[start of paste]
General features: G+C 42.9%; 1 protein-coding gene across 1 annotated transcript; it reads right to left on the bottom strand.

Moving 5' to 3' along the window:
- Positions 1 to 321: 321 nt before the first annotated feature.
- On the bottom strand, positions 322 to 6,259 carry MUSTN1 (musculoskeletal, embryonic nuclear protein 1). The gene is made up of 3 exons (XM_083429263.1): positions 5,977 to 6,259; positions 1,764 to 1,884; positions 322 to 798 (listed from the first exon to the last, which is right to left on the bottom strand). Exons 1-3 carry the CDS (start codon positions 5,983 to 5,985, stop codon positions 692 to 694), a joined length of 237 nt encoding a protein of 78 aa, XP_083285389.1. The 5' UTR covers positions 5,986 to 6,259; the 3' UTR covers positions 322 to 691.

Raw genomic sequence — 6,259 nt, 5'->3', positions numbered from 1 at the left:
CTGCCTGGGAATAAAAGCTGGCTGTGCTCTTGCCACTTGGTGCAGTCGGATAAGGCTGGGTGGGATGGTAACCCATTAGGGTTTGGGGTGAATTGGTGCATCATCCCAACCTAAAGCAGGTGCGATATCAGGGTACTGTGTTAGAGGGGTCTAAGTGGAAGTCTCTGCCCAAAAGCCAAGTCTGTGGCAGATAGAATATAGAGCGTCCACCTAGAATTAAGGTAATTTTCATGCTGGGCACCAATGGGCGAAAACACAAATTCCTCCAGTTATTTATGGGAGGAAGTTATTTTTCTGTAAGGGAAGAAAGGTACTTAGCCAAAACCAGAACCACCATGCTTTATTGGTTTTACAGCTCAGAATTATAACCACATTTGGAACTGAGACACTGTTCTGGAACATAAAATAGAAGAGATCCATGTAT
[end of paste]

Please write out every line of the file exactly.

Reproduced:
General features: G+C 42.9%; 1 protein-coding gene across 1 annotated transcript; it reads right to left on the bottom strand.

Moving 5' to 3' along the window:
- Positions 1 to 321: 321 nt before the first annotated feature.
- On the bottom strand, positions 322 to 6,259 carry MUSTN1 (musculoskeletal, embryonic nuclear protein 1). The gene is made up of 3 exons (XM_083429263.1): positions 5,977 to 6,259; positions 1,764 to 1,884; positions 322 to 798 (listed from the first exon to the last, which is right to left on the bottom strand). Exons 1-3 carry the CDS (start codon positions 5,983 to 5,985, stop codon positions 692 to 694), a joined length of 237 nt encoding a protein of 78 aa, XP_083285389.1. The 5' UTR covers positions 5,986 to 6,259; the 3' UTR covers positions 322 to 691.

Raw genomic sequence — 6,259 nt, 5'->3', positions numbered from 1 at the left:
CTGCCTGGGAATAAAAGCTGGCTGTGCTCTTGCCACTTGGTGCAGTCGGATAAGGCTGGGTGGGATGGTAACCCATTAGGGTTTGGGGTGAATTGGTGCATCATCCCAACCTAAAGCAGGTGCGATATCAGGGTACTGTGTTAGAGGGGTCTAAGTGGAAGTCTCTGCCCAAAAGCCAAGTCTGTGGCAGATAGAATATAGAGCGTCCACCTAGAATTAAGGTAATTTTCATGCTGGGCACCAATGGGCGAAAACACAAATTCCTCCAGTTATTTATGGGAGGAAGTTATTTTTCTGTAAGGGAAGAAAGGTACTTAGCCAAAACCAGAACCACCATGCTTTATTGGTTTTACAGCTCAGAATTATAACCACATTTGGAACTGAGACACTGTTCTGGAACATAAAATAGAAGAGATCCATGTAT